* December exports rose just 0.3 percent on the month
* Weak euro zone demand weighed on German trade
* Trade surplus in 2012 second highest since 1950
* Germany helped trade rebalancing with euro zone
By Alexandra Hudson
BERLIN, Feb 8 (Reuters) - Germany’s trade surplus was the second highest in more than 60 years in 2012, pointing to an underlying resilience in Europe’s largest economy, although both imports and exports disappointed in the last month of the year.
Exports rose just 0.3 percent in December from November, compared with a forecast rise of 1.3 percent, and imports fell 1.3 percent against expectations for a rise of 1.4 percent .
Analysts blamed poor demand from the euro zone and beyond for the weakness of exports, and Germans’ reluctance to spend for the fall in imports, but pointed to signs of recovery ahead, including a 0.8 percent rise in December industrial orders.
“Imports fell noticeably in December but were stronger then exports over the entire quarter, which really weighed on economic growth,” said economist Andreas Scheuerle at Deka Bank.
“Looking forward the sky is brightening. Global early indicators have improved noticeably and give hope that export business will improve again.”
Germany’s economy shrank by 0.5 percent in the last three months of 2012 - its worst quarterly performance since a recession amid the global financial crisis in 2008/2009.
Most economists expect it to grow, albeit weakly, in the first quarter of this year and therefore escape recession, defined as two consecutive quarters of contraction.
But its ability to recover more strongly will be of crucial importance to Europe’s hopes of emerging from four years of debt crisis and recession.
“We went through a period of weakness in exports in the second half of the year. If we look at industrial orders, it seems we are at a turning point,” said Citigroup economist Juergen Michels.
“But even though the latest industrial orders show positive numbers from the ... euro zone, we assume the main part of the recovery will come from countries beyond the euro zone. Demand is especially strong in the USA and China. That will be dampened by the euro.”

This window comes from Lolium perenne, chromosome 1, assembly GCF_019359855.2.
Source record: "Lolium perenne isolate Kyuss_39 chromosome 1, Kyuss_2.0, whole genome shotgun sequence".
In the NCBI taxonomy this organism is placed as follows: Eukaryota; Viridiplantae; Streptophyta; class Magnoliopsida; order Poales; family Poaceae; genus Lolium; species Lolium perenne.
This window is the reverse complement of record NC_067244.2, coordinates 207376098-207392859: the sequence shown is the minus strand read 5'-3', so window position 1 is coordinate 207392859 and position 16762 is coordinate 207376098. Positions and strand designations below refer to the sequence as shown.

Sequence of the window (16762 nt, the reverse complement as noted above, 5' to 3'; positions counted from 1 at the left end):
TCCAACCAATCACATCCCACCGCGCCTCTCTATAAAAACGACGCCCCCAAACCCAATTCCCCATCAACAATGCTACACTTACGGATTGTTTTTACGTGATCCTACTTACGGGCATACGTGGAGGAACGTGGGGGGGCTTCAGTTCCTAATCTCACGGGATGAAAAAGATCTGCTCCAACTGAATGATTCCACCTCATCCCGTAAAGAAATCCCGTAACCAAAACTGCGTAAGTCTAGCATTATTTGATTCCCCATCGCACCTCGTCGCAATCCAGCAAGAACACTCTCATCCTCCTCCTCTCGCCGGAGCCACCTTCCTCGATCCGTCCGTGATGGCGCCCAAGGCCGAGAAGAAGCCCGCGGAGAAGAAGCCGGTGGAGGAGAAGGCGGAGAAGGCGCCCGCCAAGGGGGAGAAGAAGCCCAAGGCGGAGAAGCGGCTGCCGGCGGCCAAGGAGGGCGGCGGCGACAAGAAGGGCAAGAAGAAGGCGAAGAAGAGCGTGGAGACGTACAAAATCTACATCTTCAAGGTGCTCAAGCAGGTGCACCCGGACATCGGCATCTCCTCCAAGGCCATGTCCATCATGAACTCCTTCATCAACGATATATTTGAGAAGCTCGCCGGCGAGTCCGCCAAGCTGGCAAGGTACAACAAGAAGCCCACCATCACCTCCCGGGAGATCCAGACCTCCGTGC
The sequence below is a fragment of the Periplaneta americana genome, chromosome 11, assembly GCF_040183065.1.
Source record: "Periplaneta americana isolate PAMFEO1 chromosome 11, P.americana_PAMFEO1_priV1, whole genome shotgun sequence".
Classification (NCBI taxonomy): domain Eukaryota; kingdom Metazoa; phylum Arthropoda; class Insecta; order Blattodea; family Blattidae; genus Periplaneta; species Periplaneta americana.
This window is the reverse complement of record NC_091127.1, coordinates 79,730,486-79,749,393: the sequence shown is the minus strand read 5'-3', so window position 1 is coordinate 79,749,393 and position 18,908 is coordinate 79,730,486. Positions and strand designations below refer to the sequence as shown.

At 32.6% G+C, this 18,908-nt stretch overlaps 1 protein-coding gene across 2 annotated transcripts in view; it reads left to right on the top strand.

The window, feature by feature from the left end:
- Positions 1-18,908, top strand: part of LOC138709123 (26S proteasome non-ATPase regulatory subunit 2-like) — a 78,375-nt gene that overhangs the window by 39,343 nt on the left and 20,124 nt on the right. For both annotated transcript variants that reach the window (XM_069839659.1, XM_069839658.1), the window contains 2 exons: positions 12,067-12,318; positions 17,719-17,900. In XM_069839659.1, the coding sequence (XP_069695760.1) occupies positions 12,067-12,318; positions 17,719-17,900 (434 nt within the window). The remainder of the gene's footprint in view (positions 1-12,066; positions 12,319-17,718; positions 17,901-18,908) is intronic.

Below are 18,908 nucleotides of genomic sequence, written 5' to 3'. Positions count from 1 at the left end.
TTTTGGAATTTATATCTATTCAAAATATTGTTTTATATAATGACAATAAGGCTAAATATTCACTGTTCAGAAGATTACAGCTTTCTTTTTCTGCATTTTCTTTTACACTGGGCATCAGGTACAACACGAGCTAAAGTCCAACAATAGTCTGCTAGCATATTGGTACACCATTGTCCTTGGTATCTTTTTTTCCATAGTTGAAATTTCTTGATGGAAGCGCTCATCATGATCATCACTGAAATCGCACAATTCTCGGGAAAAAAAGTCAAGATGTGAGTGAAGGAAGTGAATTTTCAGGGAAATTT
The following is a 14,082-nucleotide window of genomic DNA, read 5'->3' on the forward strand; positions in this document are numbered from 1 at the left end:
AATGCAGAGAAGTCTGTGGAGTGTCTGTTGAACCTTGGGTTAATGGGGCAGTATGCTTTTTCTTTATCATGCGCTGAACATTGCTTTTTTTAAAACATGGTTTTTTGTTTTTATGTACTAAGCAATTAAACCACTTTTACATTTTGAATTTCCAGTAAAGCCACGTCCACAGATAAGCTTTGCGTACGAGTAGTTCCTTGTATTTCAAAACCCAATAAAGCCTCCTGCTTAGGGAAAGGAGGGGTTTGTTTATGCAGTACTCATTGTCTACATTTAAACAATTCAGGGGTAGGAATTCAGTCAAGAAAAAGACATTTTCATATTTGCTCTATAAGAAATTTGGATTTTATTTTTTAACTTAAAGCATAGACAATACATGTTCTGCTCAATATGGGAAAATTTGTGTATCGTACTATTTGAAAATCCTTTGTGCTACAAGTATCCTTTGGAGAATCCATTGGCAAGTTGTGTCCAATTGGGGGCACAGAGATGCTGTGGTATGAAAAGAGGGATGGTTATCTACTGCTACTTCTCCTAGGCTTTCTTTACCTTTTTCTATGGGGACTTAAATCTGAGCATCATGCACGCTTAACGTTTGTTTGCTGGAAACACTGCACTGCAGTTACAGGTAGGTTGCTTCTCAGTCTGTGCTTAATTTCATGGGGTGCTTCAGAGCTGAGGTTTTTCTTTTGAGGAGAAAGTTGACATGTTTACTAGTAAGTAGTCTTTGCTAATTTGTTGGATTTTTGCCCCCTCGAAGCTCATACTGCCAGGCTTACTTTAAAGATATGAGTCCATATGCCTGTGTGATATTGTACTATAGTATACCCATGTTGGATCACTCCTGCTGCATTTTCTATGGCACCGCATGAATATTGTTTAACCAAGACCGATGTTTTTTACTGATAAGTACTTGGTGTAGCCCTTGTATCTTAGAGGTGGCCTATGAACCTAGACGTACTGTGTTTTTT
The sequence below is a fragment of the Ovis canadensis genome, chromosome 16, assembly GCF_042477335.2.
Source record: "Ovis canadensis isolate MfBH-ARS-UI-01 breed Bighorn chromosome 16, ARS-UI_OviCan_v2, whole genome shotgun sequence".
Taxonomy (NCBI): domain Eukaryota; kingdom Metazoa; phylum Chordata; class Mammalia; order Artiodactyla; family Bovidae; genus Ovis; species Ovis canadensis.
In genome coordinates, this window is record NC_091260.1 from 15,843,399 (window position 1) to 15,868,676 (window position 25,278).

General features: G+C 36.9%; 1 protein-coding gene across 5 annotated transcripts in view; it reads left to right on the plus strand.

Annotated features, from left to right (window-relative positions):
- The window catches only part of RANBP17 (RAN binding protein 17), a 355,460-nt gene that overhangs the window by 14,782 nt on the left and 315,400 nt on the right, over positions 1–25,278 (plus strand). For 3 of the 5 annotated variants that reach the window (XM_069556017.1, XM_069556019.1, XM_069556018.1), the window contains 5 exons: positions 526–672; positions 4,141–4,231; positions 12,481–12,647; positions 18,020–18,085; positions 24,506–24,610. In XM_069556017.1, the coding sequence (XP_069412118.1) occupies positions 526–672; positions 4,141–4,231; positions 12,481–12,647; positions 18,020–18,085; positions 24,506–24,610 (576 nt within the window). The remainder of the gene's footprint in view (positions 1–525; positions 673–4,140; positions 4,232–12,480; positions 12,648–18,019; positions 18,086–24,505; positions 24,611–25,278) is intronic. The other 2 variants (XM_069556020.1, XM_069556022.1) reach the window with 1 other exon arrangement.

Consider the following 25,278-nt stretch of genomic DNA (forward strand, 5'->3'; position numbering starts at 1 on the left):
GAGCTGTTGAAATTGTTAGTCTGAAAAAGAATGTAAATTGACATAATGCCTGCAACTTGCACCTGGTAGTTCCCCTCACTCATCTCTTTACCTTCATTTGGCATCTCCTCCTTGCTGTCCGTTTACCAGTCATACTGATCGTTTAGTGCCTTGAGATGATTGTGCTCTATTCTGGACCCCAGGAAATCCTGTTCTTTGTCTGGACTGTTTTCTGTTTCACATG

The trade surplus rose to 16.8 billion euros in December from an upwardly revised 15.6 billion in November, surpassing the consensus forecast in a Reuters poll for a surplus of 14.8 billion euros.
European Central Bank chief Mario Draghi weakened the euro on Thursday with a subtle hint of concern about the impact of the currency’s recent strength on a euro zone economy reeling from the impact of searing budget cuts across its southern half.
That undermines Spain, Portugal and others’ efforts to be more competitive in markets beyond the currency bloc - but there were signs in Friday’s data that they are at least selling more and buying less from Germany.
In 2012 German exports to the euro zone declined 2.1 percent while imports from the single currency bloc rose 0.7 percent. That may largely be a sign of the weak demand in Spain, Italy and elsewhere, but if continued it would go some way to addressing the bloc’s long-term problem with Germans selling more goods abroad than they spend at home.
“Germany made a contribution to the rebalancing of the Eurozone in 2012, but offset the inevitable loss with success elsewhere,” said Christian Schulz at Berenberg bank.
“For the coming months and for 2013 we expect an improvement in domestic demand and therefore an increase in imports, which will be helped by the strong euro.”
Recent data has shown Germany’s private sector expanding at its fastest rate since June 2011, investor sentiment brightening, consumer morale taking a turn for the better and unemployment falling.
The trade surplus for the whole of 2012 was 188.1 billion euros, the second highest since records began in 1950. Exports rose 3.4 percent and imports rose 0.7 percent in the year.